Herz

, Volume 35, Issue 4, pp 258–265

Historische und gegenwärtige pathophysiologische Konzepte der Tako-Tsubo-Kardiomyopathie

  • S. Szardien
  • H. Möllmann
  • A. Elsässer
  • C.W. Hamm
  • H.M. Nef
Schwerpunkt/CME

Zusammenfassung

Die vor wenigen Jahren erstmals beschriebene Tako-Tsubo-Kardiomyopathie (TTC) oder Stresskardiomyopathie (SCM) ist durch eine plötzlich auftretende, reversible kontraktile Dysfunktion gekennzeichnet und weist eine Prävalenz von 1–2% aller akuten Koronarsyndrome auf. In den meisten Fällen gehen der Erkrankung extreme emotionale oder körperliche Stresssituationen voraus, die überwiegende Zahl der betroffenen Patienten sind zudem postmenopausale Frauen.

Seit der Erstbeschreibung der TTC werden diverse pathophysiologische Hypothesen diskutiert. Vielfach wurden in diesem Zusammenhang multiple koronare Vasospasmen als ursächlich erachtet. Aufgrund widersprüchlicher Daten und geringer Fallzahlen in Registerstudien muss jedoch derzeit davon ausgegangen werden, dass koronare Vasospasmen eine untergeordnete Rolle in der Pathogenese der TTC spielen. In mehreren Arbeiten konnten Störungen der myokardialen Mikrozirkulation und des myokardialen Energiestoffwechsels dokumentiert werden. Anhand der aktuellen Datenlage kann jedoch nicht sicher differenziert werden, ob diese Veränderungen Ursache oder lediglich Folge der TTC sind.

Eindeutig dokumentiert sind hingegen eine übermäßige Ausschüttung von Katecholaminen bei Patienten mit TTC und morphologische Veränderungen, welche denen einer katecholamininduzierten Kardiomyopathie gleichen. Auch im Tierversuch konnte ein Zusammenhang zwischen erhöhten Katecholaminkonzentrationen und myokardialen Funktionsstörungen analog zur TTC aufgezeigt werden.

Zusammenfassend muss daher davon ausgegangen werden, dass die TTC durch hohe lokale toxische Katecholaminkonzentrationen verursacht wird. Das typische Kontraktionsmuster des linken Ventrikels kann durch eine erhöhte Konzentration von Adrenozeptoren im Apex erklärt werden, woraus eine lokal erhöhte Sensitivität gegenüber erhöhten Katecholaminspiegeln resultiert. Individuelle anatomische Unterschiede in der sympathischen Innervation oder der Verteilung von β-Adrenozeptoren sind vermutlich für die interindividuelle Ausprägung der Wandbewegungsstörungen bei der TTC verantwortlich.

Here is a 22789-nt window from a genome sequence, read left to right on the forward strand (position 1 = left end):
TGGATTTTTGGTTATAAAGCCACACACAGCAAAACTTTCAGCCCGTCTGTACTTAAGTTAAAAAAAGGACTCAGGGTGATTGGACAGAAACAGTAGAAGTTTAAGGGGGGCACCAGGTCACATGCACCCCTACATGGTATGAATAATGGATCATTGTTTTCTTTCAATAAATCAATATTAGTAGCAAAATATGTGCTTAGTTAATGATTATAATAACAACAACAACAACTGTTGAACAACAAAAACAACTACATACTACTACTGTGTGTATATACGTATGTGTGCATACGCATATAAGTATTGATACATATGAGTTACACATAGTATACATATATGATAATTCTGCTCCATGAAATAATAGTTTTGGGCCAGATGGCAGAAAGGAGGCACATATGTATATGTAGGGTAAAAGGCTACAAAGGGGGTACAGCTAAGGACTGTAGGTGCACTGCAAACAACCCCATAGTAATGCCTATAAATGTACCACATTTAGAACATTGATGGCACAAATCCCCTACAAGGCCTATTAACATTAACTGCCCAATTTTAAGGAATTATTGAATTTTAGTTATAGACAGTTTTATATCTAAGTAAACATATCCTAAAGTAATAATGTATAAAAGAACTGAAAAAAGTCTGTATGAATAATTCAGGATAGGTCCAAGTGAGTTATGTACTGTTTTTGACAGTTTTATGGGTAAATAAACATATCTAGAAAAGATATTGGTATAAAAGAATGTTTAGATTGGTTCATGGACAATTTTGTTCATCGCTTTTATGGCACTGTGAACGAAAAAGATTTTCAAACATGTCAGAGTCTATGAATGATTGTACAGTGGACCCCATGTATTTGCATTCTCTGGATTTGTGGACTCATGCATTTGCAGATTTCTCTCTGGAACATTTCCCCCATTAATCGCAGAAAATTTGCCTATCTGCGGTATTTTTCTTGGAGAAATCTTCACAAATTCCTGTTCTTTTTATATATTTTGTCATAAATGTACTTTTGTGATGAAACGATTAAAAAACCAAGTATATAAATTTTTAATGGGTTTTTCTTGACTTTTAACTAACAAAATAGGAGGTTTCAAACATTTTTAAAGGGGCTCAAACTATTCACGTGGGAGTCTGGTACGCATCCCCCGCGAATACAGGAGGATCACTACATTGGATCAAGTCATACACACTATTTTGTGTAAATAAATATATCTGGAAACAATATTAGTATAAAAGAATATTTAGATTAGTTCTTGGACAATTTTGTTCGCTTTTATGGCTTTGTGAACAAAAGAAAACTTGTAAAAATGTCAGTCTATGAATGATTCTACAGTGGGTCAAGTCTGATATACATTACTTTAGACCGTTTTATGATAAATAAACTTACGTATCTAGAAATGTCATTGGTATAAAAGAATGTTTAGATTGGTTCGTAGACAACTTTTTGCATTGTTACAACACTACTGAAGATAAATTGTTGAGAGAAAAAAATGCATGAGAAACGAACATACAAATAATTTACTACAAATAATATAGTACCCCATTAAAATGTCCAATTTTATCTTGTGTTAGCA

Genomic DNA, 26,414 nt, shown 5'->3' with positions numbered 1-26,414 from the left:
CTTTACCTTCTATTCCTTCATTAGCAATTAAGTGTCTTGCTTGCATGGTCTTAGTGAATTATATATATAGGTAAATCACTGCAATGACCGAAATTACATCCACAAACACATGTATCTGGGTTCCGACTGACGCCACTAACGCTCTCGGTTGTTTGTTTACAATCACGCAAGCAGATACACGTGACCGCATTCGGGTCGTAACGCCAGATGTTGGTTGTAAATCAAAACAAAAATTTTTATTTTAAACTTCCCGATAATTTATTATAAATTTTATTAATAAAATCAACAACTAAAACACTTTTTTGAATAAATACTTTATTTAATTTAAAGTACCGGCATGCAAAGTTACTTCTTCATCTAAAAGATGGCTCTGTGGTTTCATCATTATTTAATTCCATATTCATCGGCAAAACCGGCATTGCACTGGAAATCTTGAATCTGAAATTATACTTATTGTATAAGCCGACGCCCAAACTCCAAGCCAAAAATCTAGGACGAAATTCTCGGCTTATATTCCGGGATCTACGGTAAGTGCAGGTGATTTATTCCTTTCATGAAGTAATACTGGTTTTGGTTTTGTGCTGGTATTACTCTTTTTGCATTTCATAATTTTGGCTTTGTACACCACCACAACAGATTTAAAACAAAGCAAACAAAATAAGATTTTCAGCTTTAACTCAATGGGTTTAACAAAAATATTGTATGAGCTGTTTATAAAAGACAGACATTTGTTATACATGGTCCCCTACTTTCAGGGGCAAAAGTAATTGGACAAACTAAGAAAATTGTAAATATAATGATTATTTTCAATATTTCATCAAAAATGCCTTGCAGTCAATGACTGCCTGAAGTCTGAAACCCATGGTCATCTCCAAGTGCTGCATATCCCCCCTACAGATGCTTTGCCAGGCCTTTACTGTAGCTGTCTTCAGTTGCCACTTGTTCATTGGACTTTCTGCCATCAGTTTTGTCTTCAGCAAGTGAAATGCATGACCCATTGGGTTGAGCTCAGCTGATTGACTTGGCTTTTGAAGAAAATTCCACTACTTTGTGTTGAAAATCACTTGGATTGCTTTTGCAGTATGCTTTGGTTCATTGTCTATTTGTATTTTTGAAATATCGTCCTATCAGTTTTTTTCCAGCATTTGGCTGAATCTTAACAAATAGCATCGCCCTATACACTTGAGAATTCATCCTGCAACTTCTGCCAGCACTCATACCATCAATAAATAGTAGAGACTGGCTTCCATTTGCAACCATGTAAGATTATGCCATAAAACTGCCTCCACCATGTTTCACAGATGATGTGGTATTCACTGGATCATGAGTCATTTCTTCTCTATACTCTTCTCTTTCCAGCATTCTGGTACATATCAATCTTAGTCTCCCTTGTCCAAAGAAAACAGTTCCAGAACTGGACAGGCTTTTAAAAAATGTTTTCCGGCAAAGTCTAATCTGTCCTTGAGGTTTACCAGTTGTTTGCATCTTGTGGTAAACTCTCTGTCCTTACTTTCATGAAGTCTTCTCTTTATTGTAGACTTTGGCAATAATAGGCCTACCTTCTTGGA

Schlüsselwörter

Stresskardiomyopathie Kontraktile Dysfunktion Katecholamine 

Historical and current pathophysiological concepts of stress (Tako-Tsubo) cardiomyopathy

Abstract

Tako-Tsubo cardiomyopathy (TTC), also referred to as stress cardiomyopathy (SCM), was first described in the 1990s and is characterized by transient left ventricular dysfunction. Its incidence represents 1–2% of all acute coronary syndromes (ACS). In most cases extreme emotional or physical stress precedes this syndrome. The majority of patients affected are postmenopausal women.

Since its first description, various hypotheses regarding the pathophysiology of TTC have been discussed. From a historical perspective, coronary vasospasm has often been proposed as a possible cause of this disorder. However, reviews from numerous registries were able to demonstrate that coronary vasospasm plays only a minor role in the pathogenesis of TTC. Several groups showed disturbances in myocardial microcirculation and energy metabolism in the acute phase of TTC. Nevertheless, with regard to the data currently available, it cannot be differentiated whether these changes are the cause or rather the result of TTC.

However, recent concepts include an excessive catecholamine overload and morphological changes which are unequivocally documented in TTC. The relation between elevated catecholamine levels and myocardial dysfunction analogous to TTC could be confirmed in animal experiments.

In summary, it can be assumed that TTC is caused by an excessive cardiotoxic release of catecholamines. Ventricular dysfunction can be explained by increased numbers of β-adrenergic receptors in the apex, leading to greater vulnerability to catecholamine overload. Individual anatomical differences in the sympathoadrenergic system and distribution from β-adrenergic receptors are presumably responsible for the interindividual occurrence of wall motion abnormalities in TTC.

Keywords

Stress cardiomyopathy Contractile dysfunction Catecholamines 

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Copyright information

© Urban & Vogel, Muenchen 2011

Authors and Affiliations

  • S. Szardien
    • 1
  • H. Möllmann
    • 1
  • A. Elsässer
    • 1
  • C.W. Hamm
    • 1
  • H.M. Nef
    • 1
  1. 1.Abteilung KardiologieKerckhoff-Klinik Herz- und ThoraxzentrumBad NauheimDeutschland

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